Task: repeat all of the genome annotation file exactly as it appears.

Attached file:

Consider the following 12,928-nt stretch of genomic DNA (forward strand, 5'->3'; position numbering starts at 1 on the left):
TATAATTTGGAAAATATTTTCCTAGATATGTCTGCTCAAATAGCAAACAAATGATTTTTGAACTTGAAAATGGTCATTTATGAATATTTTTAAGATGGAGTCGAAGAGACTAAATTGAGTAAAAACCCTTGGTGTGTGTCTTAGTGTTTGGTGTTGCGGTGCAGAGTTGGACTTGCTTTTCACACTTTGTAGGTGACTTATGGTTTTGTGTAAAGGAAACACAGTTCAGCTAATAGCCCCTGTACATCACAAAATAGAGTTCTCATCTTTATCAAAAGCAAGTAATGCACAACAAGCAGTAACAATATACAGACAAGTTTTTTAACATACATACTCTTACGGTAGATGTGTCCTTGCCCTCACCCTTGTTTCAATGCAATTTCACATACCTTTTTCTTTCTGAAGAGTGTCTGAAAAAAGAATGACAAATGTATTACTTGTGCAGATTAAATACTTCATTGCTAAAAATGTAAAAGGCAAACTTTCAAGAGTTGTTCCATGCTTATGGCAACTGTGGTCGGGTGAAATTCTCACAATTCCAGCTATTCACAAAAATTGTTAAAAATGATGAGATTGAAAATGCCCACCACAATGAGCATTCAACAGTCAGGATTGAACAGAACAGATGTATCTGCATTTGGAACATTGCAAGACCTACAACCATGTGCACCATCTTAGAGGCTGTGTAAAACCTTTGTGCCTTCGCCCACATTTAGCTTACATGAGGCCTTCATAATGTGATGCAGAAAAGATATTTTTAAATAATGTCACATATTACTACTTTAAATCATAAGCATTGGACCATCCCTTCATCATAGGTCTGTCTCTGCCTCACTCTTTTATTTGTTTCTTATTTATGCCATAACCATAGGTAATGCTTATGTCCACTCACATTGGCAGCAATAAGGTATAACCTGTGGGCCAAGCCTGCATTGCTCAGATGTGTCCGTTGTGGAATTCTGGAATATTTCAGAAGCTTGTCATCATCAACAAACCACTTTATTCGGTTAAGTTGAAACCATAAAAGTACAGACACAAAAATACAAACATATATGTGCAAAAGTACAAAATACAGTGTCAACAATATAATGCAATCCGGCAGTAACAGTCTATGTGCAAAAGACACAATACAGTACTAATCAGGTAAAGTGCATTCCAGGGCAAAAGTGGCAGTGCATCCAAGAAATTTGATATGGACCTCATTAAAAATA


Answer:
Consider the following 12,928-nt stretch of genomic DNA (forward strand, 5'->3'; position numbering starts at 1 on the left):
TATAATTTGGAAAATATTTTCCTAGATATGTCTGCTCAAATAGCAAACAAATGATTTTTGAACTTGAAAATGGTCATTTATGAATATTTTTAAGATGGAGTCGAAGAGACTAAATTGAGTAAAAACCCTTGGTGTGTGTCTTAGTGTTTGGTGTTGCGGTGCAGAGTTGGACTTGCTTTTCACACTTTGTAGGTGACTTATGGTTTTGTGTAAAGGAAACACAGTTCAGCTAATAGCCCCTGTACATCACAAAATAGAGTTCTCATCTTTATCAAAAGCAAGTAATGCACAACAAGCAGTAACAATATACAGACAAGTTTTTTAACATACATACTCTTACGGTAGATGTGTCCTTGCCCTCACCCTTGTTTCAATGCAATTTCACATACCTTTTTCTTTCTGAAGAGTGTCTGAAAAAAGAATGACAAATGTATTACTTGTGCAGATTAAATACTTCATTGCTAAAAATGTAAAAGGCAAACTTTCAAGAGTTGTTCCATGCTTATGGCAACTGTGGTCGGGTGAAATTCTCACAATTCCAGCTATTCACAAAAATTGTTAAAAATGATGAGATTGAAAATGCCCACCACAATGAGCATTCAACAGTCAGGATTGAACAGAACAGATGTATCTGCATTTGGAACATTGCAAGACCTACAACCATGTGCACCATCTTAGAGGCTGTGTAAAACCTTTGTGCCTTCGCCCACATTTAGCTTACATGAGGCCTTCATAATGTGATGCAGAAAAGATATTTTTAAATAATGTCACATATTACTACTTTAAATCATAAGCATTGGACCATCCCTTCATCATAGGTCTGTCTCTGCCTCACTCTTTTATTTGTTTCTTATTTATGCCATAACCATAGGTAATGCTTATGTCCACTCACATTGGCAGCAATAAGGTATAACCTGTGGGCCAAGCCTGCATTGCTCAGATGTGTCCGTTGTGGAATTCTGGAATATTTCAGAAGCTTGTCATCATCAACAAACCACTTTATTCGGTTAAGTTGAAACCATAAAAGTACAGACACAAAAATACAAACATATATGTGCAAAAGTACAAAATACAGTGTCAACAATATAATGCAATCCGGCAGTAACAGTCTATGTGCAAAAGACACAATACAGTACTAATCAGGTAAAGTGCATTCCAGGGCAAAAGTGGCAGTGCATCCAAGAAATTTGATATGGACCTCATTAAAAATA